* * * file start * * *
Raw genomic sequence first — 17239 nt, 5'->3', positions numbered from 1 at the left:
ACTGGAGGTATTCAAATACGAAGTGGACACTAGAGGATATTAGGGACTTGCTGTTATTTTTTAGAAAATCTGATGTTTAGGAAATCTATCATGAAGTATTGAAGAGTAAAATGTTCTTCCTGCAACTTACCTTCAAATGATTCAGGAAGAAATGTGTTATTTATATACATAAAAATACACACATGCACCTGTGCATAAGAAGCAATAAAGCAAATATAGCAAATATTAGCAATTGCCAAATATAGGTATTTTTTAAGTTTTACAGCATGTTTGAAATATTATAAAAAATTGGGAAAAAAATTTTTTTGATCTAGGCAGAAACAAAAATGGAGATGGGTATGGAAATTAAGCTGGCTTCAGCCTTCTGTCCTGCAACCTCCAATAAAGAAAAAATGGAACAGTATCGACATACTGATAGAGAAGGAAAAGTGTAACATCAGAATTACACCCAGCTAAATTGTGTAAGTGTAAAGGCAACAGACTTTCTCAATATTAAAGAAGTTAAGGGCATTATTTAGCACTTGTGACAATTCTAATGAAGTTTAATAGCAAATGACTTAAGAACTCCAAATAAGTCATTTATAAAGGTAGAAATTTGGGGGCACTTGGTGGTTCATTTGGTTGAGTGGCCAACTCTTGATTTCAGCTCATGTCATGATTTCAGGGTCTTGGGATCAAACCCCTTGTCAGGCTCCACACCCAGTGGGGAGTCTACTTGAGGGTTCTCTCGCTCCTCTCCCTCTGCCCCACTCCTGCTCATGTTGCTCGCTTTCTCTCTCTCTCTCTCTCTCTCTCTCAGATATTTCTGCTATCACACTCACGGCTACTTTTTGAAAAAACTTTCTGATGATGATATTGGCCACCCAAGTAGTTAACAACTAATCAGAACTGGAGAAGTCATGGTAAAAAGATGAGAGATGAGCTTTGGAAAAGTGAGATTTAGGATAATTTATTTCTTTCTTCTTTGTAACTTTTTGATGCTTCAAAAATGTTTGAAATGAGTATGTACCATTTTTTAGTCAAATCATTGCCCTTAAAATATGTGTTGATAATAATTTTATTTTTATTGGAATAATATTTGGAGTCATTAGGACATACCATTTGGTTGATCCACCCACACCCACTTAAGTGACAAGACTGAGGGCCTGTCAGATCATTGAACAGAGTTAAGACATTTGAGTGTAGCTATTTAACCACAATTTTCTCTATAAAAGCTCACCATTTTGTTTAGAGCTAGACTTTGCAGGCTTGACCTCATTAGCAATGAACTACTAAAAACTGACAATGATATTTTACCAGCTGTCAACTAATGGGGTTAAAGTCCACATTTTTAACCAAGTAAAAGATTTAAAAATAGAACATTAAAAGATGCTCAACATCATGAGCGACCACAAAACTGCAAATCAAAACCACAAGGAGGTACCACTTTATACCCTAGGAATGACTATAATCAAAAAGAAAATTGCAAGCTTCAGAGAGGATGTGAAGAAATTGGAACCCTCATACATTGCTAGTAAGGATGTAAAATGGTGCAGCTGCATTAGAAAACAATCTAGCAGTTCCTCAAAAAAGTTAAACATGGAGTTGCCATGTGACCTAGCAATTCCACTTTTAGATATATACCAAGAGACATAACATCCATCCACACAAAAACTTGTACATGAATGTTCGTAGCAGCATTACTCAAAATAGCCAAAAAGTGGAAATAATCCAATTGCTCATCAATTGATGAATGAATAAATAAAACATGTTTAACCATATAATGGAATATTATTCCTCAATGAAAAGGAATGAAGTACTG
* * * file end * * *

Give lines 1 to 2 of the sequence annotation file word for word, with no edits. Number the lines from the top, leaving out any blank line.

Raw genomic sequence first — 17239 nt, 5'->3', positions numbered from 1 at the left:
ACTGGAGGTATTCAAATACGAAGTGGACACTAGAGGATATTAGGGACTTGCTGTTATTTTTTAGAAAATCTGATGTTTAGGAAATCTATCATGAAGTATTGAAGAGTAAAATGTTCTTCCTGCAACTTACCTTCAAATGATTCAGGAAGAAATGTGTTATTTATATACATAAAAATACACACATGCACCTGTGCATAAGAAGCAATAAAGCAAATATAGCAAATATTAGCAATTGCCAAATATAGGTATTTTTTAAGTTTTACAGCATGTTTGAAATATTATAAAAAATTGGGAAAAAAATTTTTTTGATCTAGGCAGAAACAAAAATGGAGATGGGTATGGAAATTAAGCTGGCTTCAGCCTTCTGTCCTGCAACCTCCAATAAAGAAAAAATGGAACAGTATCGACATACTGATAGAGAAGGAAAAGTGTAACATCAGAATTACACCCAGCTAAATTGTGTAAGTGTAAAGGCAACAGACTTTCTCAATATTAAAGAAGTTAAGGGCATTATTTAGCACTTGTGACAATTCTAATGAAGTTTAATAGCAAATGACTTAAGAACTCCAAATAAGTCATTTATAAAGGTAGAAATTTGGGGGCACTTGGTGGTTCATTTGGTTGAGTGGCCAACTCTTGATTTCAGCTCATGTCATGATTTCAGGGTCTTGGGATCAAACCCCTTGTCAGGCTCCACACCCAGTGGGGAGTCTACTTGAGGGTTCTCTCGCTCCTCTCCCTCTGCCCCACTCCTGCTCATGTTGCTCGCTTTCTCTCTCTCTCTCTCTCTCTCTCTCAGATATTTCTGCTATCACACTCACGGCTACTTTTTGAAAAAACTTTCTGATGATGATATTGGCCACCCAAGTAGTTAACAACTAATCAGAACTGGAGAAGTCATGGTAAAAAGATGAGAGATGAGCTTTGGAAAAGTGAGATTTAGGATAATTTATTTCTTTCTTCTTTGTAACTTTTTGATGCTTCAAAAATGTTTGAAATGAGTATGTACCATTTTTTAGTCAAATCATTGCCCTTAAAATATGTGTTGATAATAATTTTATTTTTATTGGAATAATATTTGGAGTCATTAGGACATACCATTTGGTTGATCCACCCACACCCACTTAAGTGACAAGACTGAGGGCCTGTCAGATCATTGAACAGAGTTAAGACATTTGAGTGTAGCTATTTAACCACAATTTTCTCTATAAAAGCTCACCATTTTGTTTAGAGCTAGACTTTGCAGGCTTGACCTCATTAGCAATGAACTACTAAAAACTGACAATGATATTTTACCAGCTGTCAACTAATGGGGTTAAAGTCCACATTTTTAACCAAGTAAAAGATTTAAAAATAGAACATTAAAAGATGCTCAACATCATGAGCGACCACAAAACTGCAAATCAAAACCACAAGGAGGTACCACTTTATACCCTAGGAATGACTATAATCAAAAAGAAAATTGCAAGCTTCAGAGAGGATGTGAAGAAATTGGAACCCTCATACATTGCTAGTAAGGATGTAAAATGGTGCAGCTGCATTAGAAAACAATCTAGCAGTTCCTCAAAAAAGTTAAACATGGAGTTGCCATGTGACCTAGCAATTCCACTTTTAGATATATACCAAGAGACATAACATCCATCCACACAAAAACTTGTACATGAATGTTCGTAGCAGCATTACTCAAAATAGCCAAAAAGTGGAAATAATCCAATTGCTCATCAATTGATGAATGAATAAATAAAACATGTTTAACCATATAATGGAATATTATTCCTCAATGAAAAGGAATGAAGTACTG